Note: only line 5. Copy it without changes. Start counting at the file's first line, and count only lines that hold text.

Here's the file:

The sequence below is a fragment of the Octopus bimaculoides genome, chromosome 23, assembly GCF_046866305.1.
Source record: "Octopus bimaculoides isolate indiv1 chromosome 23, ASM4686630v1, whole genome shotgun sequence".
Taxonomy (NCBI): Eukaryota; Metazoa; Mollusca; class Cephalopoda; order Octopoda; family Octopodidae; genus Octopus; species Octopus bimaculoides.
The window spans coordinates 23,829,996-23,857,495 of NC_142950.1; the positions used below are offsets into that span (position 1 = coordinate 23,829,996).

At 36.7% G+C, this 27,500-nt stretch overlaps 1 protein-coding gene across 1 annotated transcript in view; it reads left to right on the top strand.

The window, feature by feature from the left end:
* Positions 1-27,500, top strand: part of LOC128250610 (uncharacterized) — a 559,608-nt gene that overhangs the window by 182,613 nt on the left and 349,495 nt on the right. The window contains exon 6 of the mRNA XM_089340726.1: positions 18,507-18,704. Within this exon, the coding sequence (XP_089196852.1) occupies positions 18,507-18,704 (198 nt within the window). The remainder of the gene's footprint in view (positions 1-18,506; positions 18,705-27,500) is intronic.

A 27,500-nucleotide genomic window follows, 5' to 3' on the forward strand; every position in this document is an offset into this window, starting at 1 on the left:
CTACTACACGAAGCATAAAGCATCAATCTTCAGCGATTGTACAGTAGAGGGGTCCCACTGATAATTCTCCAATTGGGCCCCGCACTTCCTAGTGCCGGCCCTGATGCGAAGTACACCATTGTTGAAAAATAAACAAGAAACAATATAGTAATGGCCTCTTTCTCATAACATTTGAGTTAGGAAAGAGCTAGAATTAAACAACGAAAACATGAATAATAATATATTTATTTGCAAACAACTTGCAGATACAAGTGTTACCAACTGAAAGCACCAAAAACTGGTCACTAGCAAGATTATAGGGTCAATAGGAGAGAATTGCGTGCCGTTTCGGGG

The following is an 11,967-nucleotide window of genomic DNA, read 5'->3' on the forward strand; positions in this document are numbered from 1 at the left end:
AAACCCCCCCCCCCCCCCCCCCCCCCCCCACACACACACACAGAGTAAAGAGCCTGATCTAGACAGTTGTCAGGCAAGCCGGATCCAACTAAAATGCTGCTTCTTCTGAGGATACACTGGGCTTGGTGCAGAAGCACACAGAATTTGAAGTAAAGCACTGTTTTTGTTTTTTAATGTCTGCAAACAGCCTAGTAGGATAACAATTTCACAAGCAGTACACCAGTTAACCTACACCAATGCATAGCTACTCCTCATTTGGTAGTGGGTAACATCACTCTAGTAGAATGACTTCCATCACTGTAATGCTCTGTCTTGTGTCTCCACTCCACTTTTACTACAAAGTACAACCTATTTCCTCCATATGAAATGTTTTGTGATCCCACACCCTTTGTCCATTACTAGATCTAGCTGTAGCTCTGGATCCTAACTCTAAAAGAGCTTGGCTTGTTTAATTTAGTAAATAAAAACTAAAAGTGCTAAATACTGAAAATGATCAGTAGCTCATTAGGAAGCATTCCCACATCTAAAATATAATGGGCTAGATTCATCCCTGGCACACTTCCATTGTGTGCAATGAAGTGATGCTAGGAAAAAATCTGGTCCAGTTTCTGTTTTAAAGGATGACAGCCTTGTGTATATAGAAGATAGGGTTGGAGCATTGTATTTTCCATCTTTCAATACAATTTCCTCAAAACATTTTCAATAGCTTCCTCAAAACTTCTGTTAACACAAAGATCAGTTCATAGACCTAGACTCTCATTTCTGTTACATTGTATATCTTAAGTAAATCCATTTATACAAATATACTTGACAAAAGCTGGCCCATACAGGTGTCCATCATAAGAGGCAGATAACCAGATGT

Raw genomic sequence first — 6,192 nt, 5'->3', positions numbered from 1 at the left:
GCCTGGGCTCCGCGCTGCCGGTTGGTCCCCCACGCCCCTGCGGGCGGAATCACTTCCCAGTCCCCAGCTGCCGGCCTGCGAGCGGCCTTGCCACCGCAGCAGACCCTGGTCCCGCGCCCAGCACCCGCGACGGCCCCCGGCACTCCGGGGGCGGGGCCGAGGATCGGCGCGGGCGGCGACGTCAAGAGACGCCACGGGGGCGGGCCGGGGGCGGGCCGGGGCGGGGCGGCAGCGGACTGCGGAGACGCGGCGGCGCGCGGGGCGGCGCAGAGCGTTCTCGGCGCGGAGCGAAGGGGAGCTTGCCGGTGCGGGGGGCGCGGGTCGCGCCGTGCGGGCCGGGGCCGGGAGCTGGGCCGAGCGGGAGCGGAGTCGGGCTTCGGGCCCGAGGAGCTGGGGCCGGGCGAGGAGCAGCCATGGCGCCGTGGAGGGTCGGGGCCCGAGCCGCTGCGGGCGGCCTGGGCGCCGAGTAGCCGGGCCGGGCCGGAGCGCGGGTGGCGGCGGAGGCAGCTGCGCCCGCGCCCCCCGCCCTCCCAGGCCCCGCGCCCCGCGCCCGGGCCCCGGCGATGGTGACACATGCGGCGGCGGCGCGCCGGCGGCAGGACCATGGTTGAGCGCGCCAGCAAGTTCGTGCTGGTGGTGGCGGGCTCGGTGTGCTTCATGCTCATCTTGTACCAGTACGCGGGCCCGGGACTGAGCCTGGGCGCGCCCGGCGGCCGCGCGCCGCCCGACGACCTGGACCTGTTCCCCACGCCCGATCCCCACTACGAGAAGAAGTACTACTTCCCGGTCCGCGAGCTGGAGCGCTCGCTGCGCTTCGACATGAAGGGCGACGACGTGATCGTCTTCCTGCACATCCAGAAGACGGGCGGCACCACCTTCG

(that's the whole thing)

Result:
At 36.7% G+C, this 27,500-nt stretch overlaps 1 protein-coding gene across 1 annotated transcript in view; it reads left to right on the top strand.